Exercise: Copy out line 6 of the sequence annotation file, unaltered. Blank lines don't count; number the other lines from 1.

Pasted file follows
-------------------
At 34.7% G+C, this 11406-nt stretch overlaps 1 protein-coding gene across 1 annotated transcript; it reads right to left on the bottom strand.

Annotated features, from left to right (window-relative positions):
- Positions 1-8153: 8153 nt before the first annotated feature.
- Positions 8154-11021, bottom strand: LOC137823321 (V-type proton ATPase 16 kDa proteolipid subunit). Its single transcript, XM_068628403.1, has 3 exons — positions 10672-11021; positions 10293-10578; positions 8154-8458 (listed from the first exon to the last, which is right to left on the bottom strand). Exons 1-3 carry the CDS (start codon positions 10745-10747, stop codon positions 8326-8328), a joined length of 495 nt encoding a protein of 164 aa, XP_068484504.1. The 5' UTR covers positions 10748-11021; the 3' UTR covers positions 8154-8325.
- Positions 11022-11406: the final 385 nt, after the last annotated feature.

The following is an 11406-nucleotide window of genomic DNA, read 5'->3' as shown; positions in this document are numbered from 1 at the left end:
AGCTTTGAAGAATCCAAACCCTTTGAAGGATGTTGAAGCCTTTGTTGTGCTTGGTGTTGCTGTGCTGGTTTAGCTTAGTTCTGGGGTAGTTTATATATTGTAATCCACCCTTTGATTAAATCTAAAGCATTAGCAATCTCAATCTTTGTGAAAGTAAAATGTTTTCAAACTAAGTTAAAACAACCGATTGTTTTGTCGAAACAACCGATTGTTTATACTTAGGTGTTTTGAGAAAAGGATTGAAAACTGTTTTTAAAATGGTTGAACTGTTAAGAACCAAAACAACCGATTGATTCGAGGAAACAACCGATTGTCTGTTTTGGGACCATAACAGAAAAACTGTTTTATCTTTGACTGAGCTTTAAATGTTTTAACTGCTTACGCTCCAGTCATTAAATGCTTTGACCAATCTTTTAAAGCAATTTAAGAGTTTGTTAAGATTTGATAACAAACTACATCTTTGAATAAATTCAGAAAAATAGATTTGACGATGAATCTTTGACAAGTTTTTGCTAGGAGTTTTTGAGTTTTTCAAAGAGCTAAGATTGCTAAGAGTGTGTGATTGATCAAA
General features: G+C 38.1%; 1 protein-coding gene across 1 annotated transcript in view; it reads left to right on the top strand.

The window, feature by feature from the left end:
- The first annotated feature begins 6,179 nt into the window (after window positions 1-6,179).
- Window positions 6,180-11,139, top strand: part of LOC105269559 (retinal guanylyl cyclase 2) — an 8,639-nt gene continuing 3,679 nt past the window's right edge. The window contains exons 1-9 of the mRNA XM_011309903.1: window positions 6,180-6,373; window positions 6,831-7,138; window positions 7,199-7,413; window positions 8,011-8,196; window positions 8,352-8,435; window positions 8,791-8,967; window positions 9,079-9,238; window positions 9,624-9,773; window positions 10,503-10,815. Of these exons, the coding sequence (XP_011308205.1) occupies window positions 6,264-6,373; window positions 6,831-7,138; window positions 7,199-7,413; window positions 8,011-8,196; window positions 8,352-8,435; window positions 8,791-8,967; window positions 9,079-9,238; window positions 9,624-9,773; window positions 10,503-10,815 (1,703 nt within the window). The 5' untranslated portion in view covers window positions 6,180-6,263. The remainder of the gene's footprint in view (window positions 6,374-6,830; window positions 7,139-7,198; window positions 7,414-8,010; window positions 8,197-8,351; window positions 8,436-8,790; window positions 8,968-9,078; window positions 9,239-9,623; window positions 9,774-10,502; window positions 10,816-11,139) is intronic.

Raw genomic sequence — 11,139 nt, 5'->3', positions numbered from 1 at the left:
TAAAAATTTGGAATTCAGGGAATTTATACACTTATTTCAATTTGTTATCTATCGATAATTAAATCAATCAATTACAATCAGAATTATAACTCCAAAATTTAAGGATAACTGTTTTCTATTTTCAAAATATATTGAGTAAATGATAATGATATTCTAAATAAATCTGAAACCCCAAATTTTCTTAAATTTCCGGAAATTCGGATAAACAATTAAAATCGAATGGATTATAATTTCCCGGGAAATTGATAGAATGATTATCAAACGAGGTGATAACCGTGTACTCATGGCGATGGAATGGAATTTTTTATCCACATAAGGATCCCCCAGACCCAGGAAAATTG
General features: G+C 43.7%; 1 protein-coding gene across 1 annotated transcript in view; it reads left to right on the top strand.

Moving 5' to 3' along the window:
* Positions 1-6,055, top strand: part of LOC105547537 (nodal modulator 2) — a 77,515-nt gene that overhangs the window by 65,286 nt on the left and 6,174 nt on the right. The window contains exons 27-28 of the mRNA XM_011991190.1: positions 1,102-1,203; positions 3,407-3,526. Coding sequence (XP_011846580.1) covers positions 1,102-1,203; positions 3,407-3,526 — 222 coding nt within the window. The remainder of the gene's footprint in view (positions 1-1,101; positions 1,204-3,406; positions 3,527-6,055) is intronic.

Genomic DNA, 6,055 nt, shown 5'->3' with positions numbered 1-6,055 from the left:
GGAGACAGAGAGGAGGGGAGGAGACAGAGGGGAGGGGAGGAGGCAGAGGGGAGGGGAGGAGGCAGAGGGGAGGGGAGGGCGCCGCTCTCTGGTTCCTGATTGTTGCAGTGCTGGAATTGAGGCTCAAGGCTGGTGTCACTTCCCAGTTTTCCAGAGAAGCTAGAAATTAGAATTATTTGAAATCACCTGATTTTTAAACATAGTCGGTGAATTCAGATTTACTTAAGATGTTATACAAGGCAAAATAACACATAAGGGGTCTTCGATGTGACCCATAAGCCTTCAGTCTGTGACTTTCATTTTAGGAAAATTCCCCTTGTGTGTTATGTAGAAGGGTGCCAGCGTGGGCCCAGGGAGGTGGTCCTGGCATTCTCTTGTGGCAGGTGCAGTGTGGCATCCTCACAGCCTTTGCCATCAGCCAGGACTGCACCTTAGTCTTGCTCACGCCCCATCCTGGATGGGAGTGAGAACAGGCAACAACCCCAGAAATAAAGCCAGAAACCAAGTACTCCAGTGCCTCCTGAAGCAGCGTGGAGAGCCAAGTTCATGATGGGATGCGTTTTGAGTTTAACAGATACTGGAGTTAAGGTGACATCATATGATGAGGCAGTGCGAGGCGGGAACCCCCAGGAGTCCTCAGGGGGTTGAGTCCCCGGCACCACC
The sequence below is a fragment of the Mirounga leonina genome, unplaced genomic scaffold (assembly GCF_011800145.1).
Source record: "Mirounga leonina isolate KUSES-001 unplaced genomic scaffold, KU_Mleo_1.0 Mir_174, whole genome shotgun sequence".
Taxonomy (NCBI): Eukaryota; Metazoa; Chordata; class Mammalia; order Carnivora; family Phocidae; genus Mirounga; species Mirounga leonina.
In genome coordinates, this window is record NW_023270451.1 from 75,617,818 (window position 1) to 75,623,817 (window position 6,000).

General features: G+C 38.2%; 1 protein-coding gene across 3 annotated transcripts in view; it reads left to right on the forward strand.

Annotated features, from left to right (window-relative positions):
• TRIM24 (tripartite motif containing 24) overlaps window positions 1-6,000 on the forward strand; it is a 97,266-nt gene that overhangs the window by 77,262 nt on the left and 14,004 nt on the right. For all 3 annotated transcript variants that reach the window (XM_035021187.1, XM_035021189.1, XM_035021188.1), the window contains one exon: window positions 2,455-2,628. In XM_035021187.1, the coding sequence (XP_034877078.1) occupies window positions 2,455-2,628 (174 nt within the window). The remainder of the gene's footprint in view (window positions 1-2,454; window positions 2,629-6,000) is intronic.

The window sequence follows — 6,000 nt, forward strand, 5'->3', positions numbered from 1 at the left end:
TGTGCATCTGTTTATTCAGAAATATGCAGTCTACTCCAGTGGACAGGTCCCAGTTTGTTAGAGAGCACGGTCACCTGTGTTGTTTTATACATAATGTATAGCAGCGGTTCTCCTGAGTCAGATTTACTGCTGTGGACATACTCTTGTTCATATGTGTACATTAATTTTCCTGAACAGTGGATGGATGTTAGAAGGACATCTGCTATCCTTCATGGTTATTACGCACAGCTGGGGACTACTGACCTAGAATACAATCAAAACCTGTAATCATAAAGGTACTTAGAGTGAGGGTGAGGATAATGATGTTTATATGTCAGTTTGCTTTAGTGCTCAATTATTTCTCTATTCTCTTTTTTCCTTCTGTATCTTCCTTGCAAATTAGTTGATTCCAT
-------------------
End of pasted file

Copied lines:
The following is an 11406-nucleotide window of genomic DNA, read 5'->3' as shown; positions in this document are numbered from 1 at the left end: